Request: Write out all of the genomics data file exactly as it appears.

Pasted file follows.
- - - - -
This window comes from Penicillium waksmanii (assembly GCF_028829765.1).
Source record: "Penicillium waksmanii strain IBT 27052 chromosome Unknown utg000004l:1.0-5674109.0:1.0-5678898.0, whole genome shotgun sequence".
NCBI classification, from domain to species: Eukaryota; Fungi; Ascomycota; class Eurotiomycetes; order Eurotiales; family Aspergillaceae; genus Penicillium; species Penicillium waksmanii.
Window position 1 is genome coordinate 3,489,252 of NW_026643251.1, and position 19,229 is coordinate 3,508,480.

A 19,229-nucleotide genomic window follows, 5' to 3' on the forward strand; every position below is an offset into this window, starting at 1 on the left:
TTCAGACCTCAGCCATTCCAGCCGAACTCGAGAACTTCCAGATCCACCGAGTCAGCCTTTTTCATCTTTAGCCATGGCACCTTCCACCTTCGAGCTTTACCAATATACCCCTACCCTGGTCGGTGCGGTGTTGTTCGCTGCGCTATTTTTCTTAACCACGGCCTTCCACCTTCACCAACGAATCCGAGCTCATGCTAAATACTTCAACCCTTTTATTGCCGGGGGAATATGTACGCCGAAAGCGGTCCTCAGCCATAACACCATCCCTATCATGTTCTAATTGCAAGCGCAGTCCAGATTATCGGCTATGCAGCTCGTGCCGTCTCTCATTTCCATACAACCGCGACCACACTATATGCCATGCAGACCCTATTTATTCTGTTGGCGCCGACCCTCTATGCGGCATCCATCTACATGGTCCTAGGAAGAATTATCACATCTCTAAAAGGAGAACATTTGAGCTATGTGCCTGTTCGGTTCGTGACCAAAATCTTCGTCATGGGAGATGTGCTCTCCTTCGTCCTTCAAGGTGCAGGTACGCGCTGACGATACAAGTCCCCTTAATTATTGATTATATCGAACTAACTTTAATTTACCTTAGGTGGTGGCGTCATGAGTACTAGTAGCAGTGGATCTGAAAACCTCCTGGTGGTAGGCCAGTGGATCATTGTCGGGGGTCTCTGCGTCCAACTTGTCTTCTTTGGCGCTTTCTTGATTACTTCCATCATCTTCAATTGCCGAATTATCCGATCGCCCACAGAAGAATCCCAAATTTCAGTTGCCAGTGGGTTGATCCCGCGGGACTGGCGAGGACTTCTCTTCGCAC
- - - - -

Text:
This window comes from Penicillium waksmanii (assembly GCF_028829765.1).
Source record: "Penicillium waksmanii strain IBT 27052 chromosome Unknown utg000004l:1.0-5674109.0:1.0-5678898.0, whole genome shotgun sequence".
NCBI classification, from domain to species: Eukaryota; Fungi; Ascomycota; class Eurotiomycetes; order Eurotiales; family Aspergillaceae; genus Penicillium; species Penicillium waksmanii.
Window position 1 is genome coordinate 3,489,252 of NW_026643251.1, and position 19,229 is coordinate 3,508,480.

A 19,229-nucleotide genomic window follows, 5' to 3' on the forward strand; every position below is an offset into this window, starting at 1 on the left:
TTCAGACCTCAGCCATTCCAGCCGAACTCGAGAACTTCCAGATCCACCGAGTCAGCCTTTTTCATCTTTAGCCATGGCACCTTCCACCTTCGAGCTTTACCAATATACCCCTACCCTGGTCGGTGCGGTGTTGTTCGCTGCGCTATTTTTCTTAACCACGGCCTTCCACCTTCACCAACGAATCCGAGCTCATGCTAAATACTTCAACCCTTTTATTGCCGGGGGAATATGTACGCCGAAAGCGGTCCTCAGCCATAACACCATCCCTATCATGTTCTAATTGCAAGCGCAGTCCAGATTATCGGCTATGCAGCTCGTGCCGTCTCTCATTTCCATACAACCGCGACCACACTATATGCCATGCAGACCCTATTTATTCTGTTGGCGCCGACCCTCTATGCGGCATCCATCTACATGGTCCTAGGAAGAATTATCACATCTCTAAAAGGAGAACATTTGAGCTATGTGCCTGTTCGGTTCGTGACCAAAATCTTCGTCATGGGAGATGTGCTCTCCTTCGTCCTTCAAGGTGCAGGTACGCGCTGACGATACAAGTCCCCTTAATTATTGATTATATCGAACTAACTTTAATTTACCTTAGGTGGTGGCGTCATGAGTACTAGTAGCAGTGGATCTGAAAACCTCCTGGTGGTAGGCCAGTGGATCATTGTCGGGGGTCTCTGCGTCCAACTTGTCTTCTTTGGCGCTTTCTTGATTACTTCCATCATCTTCAATTGCCGAATTATCCGATCGCCCACAGAAGAATCCCAAATTTCAGTTGCCAGTGGGTTGATCCCGCGGGACTGGCGAGGACTTCTCTTCGCAC